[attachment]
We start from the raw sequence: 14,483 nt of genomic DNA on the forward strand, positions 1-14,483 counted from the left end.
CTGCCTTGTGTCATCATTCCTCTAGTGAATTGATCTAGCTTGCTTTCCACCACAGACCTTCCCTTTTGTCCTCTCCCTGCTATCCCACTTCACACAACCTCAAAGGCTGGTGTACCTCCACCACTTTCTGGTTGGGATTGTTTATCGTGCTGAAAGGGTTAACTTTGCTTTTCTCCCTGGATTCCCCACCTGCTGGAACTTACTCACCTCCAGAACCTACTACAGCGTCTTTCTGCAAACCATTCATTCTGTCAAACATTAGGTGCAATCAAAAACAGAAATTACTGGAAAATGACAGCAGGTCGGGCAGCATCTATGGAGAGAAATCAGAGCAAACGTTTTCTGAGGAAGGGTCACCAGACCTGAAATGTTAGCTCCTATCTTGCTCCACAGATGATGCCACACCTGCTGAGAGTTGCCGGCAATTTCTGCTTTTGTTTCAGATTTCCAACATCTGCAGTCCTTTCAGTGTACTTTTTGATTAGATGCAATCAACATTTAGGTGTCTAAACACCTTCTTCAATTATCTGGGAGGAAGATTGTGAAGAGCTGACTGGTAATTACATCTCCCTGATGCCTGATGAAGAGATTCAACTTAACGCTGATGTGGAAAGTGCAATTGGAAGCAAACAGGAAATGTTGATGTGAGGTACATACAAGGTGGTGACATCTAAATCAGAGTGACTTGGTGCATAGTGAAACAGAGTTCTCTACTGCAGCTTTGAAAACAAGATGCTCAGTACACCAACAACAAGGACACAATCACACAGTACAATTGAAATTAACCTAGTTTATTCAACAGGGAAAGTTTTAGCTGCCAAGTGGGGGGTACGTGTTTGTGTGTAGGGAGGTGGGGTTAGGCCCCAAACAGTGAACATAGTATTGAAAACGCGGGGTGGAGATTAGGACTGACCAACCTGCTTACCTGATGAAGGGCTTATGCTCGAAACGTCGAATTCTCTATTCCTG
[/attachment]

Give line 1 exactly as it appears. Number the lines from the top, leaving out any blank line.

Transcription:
We start from the raw sequence: 14,483 nt of genomic DNA on the forward strand, positions 1-14,483 counted from the left end.